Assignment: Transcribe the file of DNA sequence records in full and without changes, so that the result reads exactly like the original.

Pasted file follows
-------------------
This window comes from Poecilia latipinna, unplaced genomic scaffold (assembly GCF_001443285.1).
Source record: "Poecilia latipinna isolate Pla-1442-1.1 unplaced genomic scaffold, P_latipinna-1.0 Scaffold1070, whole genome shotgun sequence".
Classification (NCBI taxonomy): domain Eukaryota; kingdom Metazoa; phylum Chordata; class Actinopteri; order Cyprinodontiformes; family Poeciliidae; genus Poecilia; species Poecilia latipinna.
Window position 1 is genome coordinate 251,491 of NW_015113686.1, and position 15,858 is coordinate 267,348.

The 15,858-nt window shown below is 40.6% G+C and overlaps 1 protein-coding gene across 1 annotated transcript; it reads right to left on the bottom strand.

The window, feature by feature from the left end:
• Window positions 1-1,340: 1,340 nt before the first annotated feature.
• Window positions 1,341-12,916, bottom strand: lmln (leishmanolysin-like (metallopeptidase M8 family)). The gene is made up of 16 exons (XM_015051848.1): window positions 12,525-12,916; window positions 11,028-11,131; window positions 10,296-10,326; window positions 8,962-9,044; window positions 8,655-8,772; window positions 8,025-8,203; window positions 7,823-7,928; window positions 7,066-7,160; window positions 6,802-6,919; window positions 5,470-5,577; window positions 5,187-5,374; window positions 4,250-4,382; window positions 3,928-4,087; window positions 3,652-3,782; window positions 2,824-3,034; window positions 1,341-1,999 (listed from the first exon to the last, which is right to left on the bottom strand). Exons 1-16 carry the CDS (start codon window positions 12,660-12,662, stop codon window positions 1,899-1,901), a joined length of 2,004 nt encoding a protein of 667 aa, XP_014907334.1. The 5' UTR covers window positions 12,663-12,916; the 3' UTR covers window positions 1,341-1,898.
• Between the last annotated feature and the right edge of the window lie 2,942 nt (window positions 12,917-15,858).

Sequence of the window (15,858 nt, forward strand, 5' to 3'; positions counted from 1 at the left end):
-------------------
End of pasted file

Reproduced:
This window comes from Poecilia latipinna, unplaced genomic scaffold (assembly GCF_001443285.1).
Source record: "Poecilia latipinna isolate Pla-1442-1.1 unplaced genomic scaffold, P_latipinna-1.0 Scaffold1070, whole genome shotgun sequence".
Classification (NCBI taxonomy): domain Eukaryota; kingdom Metazoa; phylum Chordata; class Actinopteri; order Cyprinodontiformes; family Poeciliidae; genus Poecilia; species Poecilia latipinna.
Window position 1 is genome coordinate 251,491 of NW_015113686.1, and position 15,858 is coordinate 267,348.

The 15,858-nt window shown below is 40.6% G+C and overlaps 1 protein-coding gene across 1 annotated transcript; it reads right to left on the bottom strand.

The window, feature by feature from the left end:
• Window positions 1-1,340: 1,340 nt before the first annotated feature.
• Window positions 1,341-12,916, bottom strand: lmln (leishmanolysin-like (metallopeptidase M8 family)). The gene is made up of 16 exons (XM_015051848.1): window positions 12,525-12,916; window positions 11,028-11,131; window positions 10,296-10,326; window positions 8,962-9,044; window positions 8,655-8,772; window positions 8,025-8,203; window positions 7,823-7,928; window positions 7,066-7,160; window positions 6,802-6,919; window positions 5,470-5,577; window positions 5,187-5,374; window positions 4,250-4,382; window positions 3,928-4,087; window positions 3,652-3,782; window positions 2,824-3,034; window positions 1,341-1,999 (listed from the first exon to the last, which is right to left on the bottom strand). Exons 1-16 carry the CDS (start codon window positions 12,660-12,662, stop codon window positions 1,899-1,901), a joined length of 2,004 nt encoding a protein of 667 aa, XP_014907334.1. The 5' UTR covers window positions 12,663-12,916; the 3' UTR covers window positions 1,341-1,898.
• Between the last annotated feature and the right edge of the window lie 2,942 nt (window positions 12,917-15,858).

Sequence of the window (15,858 nt, forward strand, 5' to 3'; positions counted from 1 at the left end):